For so many of us who grew up attending public schools and being educated among same-age peers, there are real questions about the socialization of homeschooled kids. We remember sitting in classrooms packed with other children and truly wonder how homeschoolers will fill in that “void” of being with other children so many hours of the day. As a homeschooling family, though, I was quick to realize that socialization is not an issue. Let me explain why…
Are homeschoolers isolated?
You would be surprised how many homeschoolers there are. The number is estimated as somewhere between 1.9 and 2.5 million according to Dr. Brian D. Ray, head of the nonprofit National Home Education Research Institute. To put that in perspective, that is the same number of kids as attend charter schools in the U.S. Because of this, there are lots of homeschool opportunities:
We may be “home” schoolers but some of the best learning opportunities take place outside of the home!
Be sure to check out Homeschool Days at your local museum, historic sites, aquariums, zoos and elsewhere. For example, there are homeschool days at Mt. Vernon, Valley Forge, Gettysburg,. Biltmore. Williamsburg has two weeks of homeschool activities in September. There are outdoor homeschool programs at nature centers and environmental centers. And though not necessarily educational, places like Disney World, Legoland, Silver Dollar City and Sea World have special homeschool days.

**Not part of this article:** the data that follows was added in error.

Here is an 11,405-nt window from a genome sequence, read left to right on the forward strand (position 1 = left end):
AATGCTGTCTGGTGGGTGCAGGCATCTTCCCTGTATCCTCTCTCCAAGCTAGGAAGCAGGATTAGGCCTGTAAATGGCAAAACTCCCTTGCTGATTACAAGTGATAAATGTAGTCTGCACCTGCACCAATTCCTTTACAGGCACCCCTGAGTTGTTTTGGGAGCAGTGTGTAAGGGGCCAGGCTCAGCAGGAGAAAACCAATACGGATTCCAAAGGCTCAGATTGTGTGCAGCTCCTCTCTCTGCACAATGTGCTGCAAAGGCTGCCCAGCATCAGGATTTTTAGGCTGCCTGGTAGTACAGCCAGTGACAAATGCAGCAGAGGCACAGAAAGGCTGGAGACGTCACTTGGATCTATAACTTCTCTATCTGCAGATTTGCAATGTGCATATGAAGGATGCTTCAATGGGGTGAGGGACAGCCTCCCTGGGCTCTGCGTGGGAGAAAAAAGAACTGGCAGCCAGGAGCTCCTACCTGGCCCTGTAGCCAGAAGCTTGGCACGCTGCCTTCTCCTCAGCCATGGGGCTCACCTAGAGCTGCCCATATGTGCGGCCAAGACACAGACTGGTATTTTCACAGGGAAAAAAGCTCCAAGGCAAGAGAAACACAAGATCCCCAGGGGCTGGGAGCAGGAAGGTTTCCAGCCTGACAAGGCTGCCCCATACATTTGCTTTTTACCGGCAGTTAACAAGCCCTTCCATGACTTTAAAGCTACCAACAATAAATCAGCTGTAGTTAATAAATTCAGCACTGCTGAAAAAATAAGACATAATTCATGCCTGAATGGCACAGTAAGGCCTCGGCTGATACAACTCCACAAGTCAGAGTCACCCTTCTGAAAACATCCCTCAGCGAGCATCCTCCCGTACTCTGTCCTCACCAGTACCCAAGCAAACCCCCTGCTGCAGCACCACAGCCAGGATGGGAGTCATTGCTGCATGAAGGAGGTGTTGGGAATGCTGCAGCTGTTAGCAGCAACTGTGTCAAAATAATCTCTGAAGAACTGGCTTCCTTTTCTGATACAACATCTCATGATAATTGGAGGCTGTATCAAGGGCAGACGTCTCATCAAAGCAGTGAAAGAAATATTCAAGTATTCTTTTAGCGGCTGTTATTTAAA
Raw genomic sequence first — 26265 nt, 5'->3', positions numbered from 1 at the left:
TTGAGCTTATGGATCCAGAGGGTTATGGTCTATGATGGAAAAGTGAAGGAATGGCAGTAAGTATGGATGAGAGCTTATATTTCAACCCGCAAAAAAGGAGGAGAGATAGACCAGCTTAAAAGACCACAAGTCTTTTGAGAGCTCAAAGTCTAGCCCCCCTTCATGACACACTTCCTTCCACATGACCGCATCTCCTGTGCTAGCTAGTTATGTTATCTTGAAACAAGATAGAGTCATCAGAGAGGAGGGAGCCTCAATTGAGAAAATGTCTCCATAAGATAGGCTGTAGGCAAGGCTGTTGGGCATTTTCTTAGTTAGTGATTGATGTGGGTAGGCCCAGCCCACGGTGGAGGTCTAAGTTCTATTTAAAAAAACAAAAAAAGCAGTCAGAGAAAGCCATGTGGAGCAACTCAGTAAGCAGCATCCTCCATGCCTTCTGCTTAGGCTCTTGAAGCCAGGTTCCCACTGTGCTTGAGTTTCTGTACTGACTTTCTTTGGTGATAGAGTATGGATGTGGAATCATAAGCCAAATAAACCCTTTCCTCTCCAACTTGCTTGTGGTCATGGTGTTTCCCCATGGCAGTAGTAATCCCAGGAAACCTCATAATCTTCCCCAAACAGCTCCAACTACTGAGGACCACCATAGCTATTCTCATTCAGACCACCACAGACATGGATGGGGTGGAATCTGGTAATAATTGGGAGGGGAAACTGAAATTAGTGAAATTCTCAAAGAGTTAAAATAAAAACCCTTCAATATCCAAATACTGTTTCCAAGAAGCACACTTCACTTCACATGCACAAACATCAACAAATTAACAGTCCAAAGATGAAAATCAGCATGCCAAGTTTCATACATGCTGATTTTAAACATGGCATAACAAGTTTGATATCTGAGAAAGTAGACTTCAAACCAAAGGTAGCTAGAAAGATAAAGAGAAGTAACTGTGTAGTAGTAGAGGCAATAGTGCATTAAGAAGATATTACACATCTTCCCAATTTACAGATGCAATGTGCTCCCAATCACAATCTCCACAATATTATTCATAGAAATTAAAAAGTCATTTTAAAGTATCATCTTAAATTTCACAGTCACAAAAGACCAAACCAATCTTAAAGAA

To be honest, we have to try to keep our schedule clear enough that we can get our academic work done!
How do homeschoolers learn to listen to a teacher or authority figure if they aren’t in (public) school?
Another underlying concern that comes from the “socialization” question is, if kids are not listening to a teacher all day, will they still have the same skills (listening to adults/authority, following directions and things like that). If you think about a large classroom of kids, teachers definitely have their hands full keeping everyone on task. In a homeschool setting, it is glaringly apparent when the kids are off-task, distracting a sibling or being disrespectful. In the homeschooling families I know, the parents are very involved and emphasize the social skills of good listening, being polite, using their manners, respecting and listening to others (adults or kids). We are able to address behaviors that are inappropriate simply because we are around them and monitoring them more. Does that mean my kids are perfect angels? Absolutely not! But Hubby and I have helped them learn to be polite and respectful. Homeschooled kids are around adults during the course of a normal day and usually have coaches, teachers, adult friends and other adult mentors they interact with regularly.
I like this quote I found from Fine Homeschooling:
Dr. Raymond Moore, author of over 60 books and articles on human development has done extensive research on homeschooling and socialization. “The idea that children need to be around other youngsters in order to be socialized is perhaps the most dangerous and extravagant myth in education and child rearing today.” Children often do not respond well to large groups. They become nervous and over excited by noise and too many people. Learning becomes difficult. Behavioral problems develop.